Many attacks get through because the alert was missed or not actioned. To prevent that he has found Arctic Wolf an important ally for its (SIEM) offering. “From a concierge perspective my customers feel that Arctic Wolf has a handle on everything they do.” Though at first glance some of these services may seem to compete with Presidio's in-house portfolio, he believes there is no such thing as one size fits all. “Where I can I always lead with Presidio's services, but we need to bring in partners at every stage.” AWN does a fantastic job in helping our customers build SOC playbooks that are relevant while also leveraging automation. They are a tremendous partner of ours and they do great work.

One problem facing the end user may be different dashboards that complicate authentication. To overcome this, he has found Okta a big help in managing secure user authentication, while allowing developers to build identity controls into applications, website web services and devices. “In practice I may have different options to suggest. I feel that IAM (Identity Access Management) is a cornerstone for so many broader security methodologies like Zero Trust, SASE, and others. Okta does a great job helping with IAM at every level from CASB through MFA. I have many larger enterprise companies that utilize Okta as their primary identity partner and they are incredibly happy with the versatility.”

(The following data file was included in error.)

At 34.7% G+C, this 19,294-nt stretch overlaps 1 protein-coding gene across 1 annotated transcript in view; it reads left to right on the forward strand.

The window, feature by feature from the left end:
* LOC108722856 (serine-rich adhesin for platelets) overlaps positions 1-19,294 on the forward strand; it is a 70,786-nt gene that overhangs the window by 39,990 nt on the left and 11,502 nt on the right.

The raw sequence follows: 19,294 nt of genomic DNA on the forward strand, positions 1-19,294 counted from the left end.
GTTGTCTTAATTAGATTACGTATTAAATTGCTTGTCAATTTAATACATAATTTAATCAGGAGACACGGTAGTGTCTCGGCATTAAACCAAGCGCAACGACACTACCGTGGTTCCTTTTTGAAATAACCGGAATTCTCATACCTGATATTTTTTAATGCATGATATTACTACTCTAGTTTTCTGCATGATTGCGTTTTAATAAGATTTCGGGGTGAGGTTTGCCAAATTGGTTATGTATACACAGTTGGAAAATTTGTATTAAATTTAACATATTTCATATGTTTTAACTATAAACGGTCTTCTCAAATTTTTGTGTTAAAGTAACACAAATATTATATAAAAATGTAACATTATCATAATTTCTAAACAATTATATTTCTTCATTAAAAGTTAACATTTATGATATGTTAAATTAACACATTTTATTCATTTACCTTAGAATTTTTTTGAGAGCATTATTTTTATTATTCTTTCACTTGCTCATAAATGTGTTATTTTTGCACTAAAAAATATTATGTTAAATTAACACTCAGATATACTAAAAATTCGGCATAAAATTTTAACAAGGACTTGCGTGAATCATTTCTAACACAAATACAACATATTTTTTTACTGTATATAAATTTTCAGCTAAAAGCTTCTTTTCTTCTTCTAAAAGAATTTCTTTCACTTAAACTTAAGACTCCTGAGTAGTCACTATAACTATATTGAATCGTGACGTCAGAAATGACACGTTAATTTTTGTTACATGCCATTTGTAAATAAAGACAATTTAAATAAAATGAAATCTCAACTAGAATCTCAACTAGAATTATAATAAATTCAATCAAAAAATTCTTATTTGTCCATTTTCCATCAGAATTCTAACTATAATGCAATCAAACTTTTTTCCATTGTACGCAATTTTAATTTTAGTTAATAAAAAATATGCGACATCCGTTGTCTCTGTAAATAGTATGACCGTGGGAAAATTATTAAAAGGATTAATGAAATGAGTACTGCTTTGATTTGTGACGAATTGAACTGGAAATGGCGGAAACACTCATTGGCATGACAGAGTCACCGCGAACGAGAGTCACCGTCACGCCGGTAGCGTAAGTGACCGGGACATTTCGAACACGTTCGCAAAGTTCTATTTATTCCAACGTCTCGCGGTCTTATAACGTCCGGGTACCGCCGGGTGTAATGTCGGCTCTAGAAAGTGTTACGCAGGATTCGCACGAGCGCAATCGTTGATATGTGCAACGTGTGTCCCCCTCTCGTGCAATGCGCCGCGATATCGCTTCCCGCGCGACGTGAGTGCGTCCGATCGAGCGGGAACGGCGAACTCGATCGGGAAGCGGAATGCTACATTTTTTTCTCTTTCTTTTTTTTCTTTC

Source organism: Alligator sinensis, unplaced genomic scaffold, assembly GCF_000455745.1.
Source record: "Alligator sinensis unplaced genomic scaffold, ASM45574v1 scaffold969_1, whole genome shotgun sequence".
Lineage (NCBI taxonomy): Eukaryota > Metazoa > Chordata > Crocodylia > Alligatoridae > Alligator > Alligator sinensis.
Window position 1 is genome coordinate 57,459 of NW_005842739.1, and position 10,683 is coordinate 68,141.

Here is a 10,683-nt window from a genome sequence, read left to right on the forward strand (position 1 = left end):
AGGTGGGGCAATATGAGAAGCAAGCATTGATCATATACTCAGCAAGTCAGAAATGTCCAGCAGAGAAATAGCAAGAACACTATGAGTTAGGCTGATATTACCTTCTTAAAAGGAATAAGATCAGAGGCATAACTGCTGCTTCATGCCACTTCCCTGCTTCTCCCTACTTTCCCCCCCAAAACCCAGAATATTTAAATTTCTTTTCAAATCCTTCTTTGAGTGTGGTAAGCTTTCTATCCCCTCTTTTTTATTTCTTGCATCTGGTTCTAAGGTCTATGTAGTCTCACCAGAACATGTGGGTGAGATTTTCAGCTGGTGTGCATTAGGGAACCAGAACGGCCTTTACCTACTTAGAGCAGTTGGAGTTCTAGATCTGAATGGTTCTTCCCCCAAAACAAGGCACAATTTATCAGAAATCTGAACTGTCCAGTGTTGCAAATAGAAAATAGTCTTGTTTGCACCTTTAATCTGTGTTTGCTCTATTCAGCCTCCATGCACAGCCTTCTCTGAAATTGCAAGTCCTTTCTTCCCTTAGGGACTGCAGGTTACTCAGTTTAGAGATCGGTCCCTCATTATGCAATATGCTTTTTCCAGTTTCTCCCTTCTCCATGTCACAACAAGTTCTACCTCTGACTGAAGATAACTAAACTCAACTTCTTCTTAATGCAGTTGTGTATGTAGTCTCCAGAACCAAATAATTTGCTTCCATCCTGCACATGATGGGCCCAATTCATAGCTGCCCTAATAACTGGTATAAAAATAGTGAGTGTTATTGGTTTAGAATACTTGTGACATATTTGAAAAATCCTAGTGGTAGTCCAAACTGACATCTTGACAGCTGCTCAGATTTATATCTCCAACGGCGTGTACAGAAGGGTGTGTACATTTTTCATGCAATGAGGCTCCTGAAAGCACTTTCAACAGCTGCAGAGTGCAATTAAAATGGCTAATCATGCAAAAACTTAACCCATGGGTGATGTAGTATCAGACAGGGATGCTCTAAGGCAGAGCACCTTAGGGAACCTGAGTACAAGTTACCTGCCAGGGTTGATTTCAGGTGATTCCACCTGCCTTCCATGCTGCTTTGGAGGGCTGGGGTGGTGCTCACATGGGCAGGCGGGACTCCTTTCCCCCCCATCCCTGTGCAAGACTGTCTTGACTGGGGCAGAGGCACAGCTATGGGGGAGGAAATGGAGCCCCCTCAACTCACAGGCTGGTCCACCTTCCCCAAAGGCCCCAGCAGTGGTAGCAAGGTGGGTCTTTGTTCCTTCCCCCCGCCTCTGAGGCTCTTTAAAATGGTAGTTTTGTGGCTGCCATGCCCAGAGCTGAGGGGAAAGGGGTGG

These partners and many others are bringing in new applications and services all the time, so here Presidio's strength is knowing exactly what is in development. This work will continue, he promises. “My team is going to continue to grow: we are hiring across the country and across the world and we are going to continue to be able to support our customers in every region. I see monumental opportunities in what our security practice can accomplish in 2021.”